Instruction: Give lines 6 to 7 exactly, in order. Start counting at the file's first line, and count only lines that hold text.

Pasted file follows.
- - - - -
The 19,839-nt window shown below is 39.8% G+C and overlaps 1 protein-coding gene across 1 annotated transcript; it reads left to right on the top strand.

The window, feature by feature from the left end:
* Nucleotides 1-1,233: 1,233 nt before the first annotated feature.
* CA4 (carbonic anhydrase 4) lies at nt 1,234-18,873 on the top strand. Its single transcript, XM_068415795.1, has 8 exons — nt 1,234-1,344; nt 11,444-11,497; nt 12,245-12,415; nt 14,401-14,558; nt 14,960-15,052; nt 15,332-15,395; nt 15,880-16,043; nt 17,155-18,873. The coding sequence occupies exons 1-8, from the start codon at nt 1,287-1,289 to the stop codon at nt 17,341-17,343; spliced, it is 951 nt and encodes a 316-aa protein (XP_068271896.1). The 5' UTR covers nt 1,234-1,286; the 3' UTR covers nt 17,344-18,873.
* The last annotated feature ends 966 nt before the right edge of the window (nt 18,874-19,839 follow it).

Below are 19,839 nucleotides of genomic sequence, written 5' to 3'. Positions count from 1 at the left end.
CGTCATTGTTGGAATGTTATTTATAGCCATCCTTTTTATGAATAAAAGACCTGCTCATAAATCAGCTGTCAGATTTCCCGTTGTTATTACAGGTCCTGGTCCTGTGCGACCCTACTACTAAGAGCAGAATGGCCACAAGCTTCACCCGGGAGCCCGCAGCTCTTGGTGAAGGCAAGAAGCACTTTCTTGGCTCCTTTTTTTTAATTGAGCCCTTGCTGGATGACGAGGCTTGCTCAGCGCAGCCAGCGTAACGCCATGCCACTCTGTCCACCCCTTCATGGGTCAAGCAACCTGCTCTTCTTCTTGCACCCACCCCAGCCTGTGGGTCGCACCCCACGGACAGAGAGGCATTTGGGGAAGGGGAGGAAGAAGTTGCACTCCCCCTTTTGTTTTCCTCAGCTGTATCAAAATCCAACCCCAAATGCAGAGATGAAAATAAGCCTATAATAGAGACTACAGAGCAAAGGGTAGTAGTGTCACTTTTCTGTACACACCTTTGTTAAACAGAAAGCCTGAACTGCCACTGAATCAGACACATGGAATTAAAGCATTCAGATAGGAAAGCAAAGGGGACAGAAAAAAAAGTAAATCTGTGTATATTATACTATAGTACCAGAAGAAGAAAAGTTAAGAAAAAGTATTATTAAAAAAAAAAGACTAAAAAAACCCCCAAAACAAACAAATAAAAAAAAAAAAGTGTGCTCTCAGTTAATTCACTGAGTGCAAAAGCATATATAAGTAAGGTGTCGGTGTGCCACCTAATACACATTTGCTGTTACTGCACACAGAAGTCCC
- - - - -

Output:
Below are 19,839 nucleotides of genomic sequence, written 5' to 3'. Positions count from 1 at the left end.
CGTCATTGTTGGAATGTTATTTATAGCCATCCTTTTTATGAATAAAAGACCTGCTCATAAATCAGCTGTCAGATTTCCCGTTGTTATTACAGGTCCTGGTCCTGTGCGACCCTACTACTAAGAGCAGAATGGCCACAAGCTTCACCCGGGAGCCCGCAGCTCTTGGTGAAGGCAAGAAGCACTTTCTTGGCTCCTTTTTTTTAATTGAGCCCTTGCTGGATGACGAGGCTTGCTCAGCGCAGCCAGCGTAACGCCATGCCACTCTGTCCACCCCTTCATGGGTCAAGCAACCTGCTCTTCTTCTTGCACCCACCCCAGCCTGTGGGTCGCACCCCACGGACAGAGAGGCATTTGGGGAAGGGGAGGAAGAAGTTGCACTCCCCCTTTTGTTTTCCTCAGCTGTATCAAAATCCAACCCCAAATGCAGAGATGAAAATAAGCCTATAATAGAGACTACAGAGCAAAGGGTAGTAGTGTCACTTTTCTGTACACACCTTTGTTAAACAGAAAGCCTGAACTGCCACTGAATCAGACACATGGAATTAAAGCATTCAGATAGGAAAGCAAAGGGGACAGAAAAAAAAGTAAATCTGTGTATATTATACTATAGTACCAGAAGAAGAAAAGTTAAGAAAAAGTATTATTAAAAAAAAAAGACTAAAAAAACCCCCAAAACAAACAAATAAAAAAAAAAAAGTGTGCTCTCAGTTAATTCACTGAGTGCAAAAGCATATATAAGTAAGGTGTCGGTGTGCCACCTAATACACATTTGCTGTTACTGCACACAGAAGTCCC